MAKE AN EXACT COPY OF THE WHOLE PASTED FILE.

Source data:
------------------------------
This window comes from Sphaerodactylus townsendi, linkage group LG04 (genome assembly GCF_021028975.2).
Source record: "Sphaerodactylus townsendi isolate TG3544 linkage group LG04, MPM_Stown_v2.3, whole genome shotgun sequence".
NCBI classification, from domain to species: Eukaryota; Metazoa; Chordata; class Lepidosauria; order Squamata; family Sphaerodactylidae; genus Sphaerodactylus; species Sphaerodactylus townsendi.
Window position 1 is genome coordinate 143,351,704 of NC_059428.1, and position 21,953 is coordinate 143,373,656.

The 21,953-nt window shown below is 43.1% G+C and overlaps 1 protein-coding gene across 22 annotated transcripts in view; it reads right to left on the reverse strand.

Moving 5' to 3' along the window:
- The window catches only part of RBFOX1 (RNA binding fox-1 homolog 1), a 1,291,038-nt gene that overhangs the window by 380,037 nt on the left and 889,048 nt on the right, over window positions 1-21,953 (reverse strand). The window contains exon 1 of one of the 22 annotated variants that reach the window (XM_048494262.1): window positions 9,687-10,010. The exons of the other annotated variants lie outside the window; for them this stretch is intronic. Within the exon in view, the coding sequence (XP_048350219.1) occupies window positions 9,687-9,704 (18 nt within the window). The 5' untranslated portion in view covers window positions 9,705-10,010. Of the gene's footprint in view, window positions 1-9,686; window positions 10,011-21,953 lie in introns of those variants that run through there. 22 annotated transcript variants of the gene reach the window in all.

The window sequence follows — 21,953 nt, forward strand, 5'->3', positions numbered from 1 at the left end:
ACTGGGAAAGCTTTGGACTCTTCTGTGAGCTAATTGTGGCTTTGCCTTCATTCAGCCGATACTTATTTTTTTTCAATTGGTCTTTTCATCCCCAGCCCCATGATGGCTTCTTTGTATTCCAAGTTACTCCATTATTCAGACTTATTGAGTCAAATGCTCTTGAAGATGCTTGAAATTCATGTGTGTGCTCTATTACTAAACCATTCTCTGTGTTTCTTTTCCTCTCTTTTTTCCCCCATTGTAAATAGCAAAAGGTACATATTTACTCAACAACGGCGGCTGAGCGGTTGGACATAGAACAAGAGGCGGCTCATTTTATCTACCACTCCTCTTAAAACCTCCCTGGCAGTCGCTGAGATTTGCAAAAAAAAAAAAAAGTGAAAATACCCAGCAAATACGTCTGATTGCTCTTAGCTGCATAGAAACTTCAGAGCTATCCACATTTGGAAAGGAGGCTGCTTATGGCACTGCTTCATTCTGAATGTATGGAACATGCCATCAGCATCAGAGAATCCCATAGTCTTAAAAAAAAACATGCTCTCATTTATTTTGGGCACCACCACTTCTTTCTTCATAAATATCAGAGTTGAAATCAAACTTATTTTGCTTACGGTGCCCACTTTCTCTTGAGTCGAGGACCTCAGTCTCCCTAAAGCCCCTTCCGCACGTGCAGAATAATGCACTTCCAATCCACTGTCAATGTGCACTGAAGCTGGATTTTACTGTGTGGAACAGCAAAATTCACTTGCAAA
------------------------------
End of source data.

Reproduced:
This window comes from Sphaerodactylus townsendi, linkage group LG04 (genome assembly GCF_021028975.2).
Source record: "Sphaerodactylus townsendi isolate TG3544 linkage group LG04, MPM_Stown_v2.3, whole genome shotgun sequence".
NCBI classification, from domain to species: Eukaryota; Metazoa; Chordata; class Lepidosauria; order Squamata; family Sphaerodactylidae; genus Sphaerodactylus; species Sphaerodactylus townsendi.
Window position 1 is genome coordinate 143,351,704 of NC_059428.1, and position 21,953 is coordinate 143,373,656.

The 21,953-nt window shown below is 43.1% G+C and overlaps 1 protein-coding gene across 22 annotated transcripts in view; it reads right to left on the reverse strand.

Moving 5' to 3' along the window:
- The window catches only part of RBFOX1 (RNA binding fox-1 homolog 1), a 1,291,038-nt gene that overhangs the window by 380,037 nt on the left and 889,048 nt on the right, over window positions 1-21,953 (reverse strand). The window contains exon 1 of one of the 22 annotated variants that reach the window (XM_048494262.1): window positions 9,687-10,010. The exons of the other annotated variants lie outside the window; for them this stretch is intronic. Within the exon in view, the coding sequence (XP_048350219.1) occupies window positions 9,687-9,704 (18 nt within the window). The 5' untranslated portion in view covers window positions 9,705-10,010. Of the gene's footprint in view, window positions 1-9,686; window positions 10,011-21,953 lie in introns of those variants that run through there. 22 annotated transcript variants of the gene reach the window in all.

The window sequence follows — 21,953 nt, forward strand, 5'->3', positions numbered from 1 at the left end:
ACTGGGAAAGCTTTGGACTCTTCTGTGAGCTAATTGTGGCTTTGCCTTCATTCAGCCGATACTTATTTTTTTTCAATTGGTCTTTTCATCCCCAGCCCCATGATGGCTTCTTTGTATTCCAAGTTACTCCATTATTCAGACTTATTGAGTCAAATGCTCTTGAAGATGCTTGAAATTCATGTGTGTGCTCTATTACTAAACCATTCTCTGTGTTTCTTTTCCTCTCTTTTTTCCCCCATTGTAAATAGCAAAAGGTACATATTTACTCAACAACGGCGGCTGAGCGGTTGGACATAGAACAAGAGGCGGCTCATTTTATCTACCACTCCTCTTAAAACCTCCCTGGCAGTCGCTGAGATTTGCAAAAAAAAAAAAAAGTGAAAATACCCAGCAAATACGTCTGATTGCTCTTAGCTGCATAGAAACTTCAGAGCTATCCACATTTGGAAAGGAGGCTGCTTATGGCACTGCTTCATTCTGAATGTATGGAACATGCCATCAGCATCAGAGAATCCCATAGTCTTAAAAAAAAACATGCTCTCATTTATTTTGGGCACCACCACTTCTTTCTTCATAAATATCAGAGTTGAAATCAAACTTATTTTGCTTACGGTGCCCACTTTCTCTTGAGTCGAGGACCTCAGTCTCCCTAAAGCCCCTTCCGCACGTGCAGAATAATGCACTTCCAATCCACTGTCAATGTGCACTGAAGCTGGATTTTACTGTGTGGAACAGCAAAATTCACTTGCAAA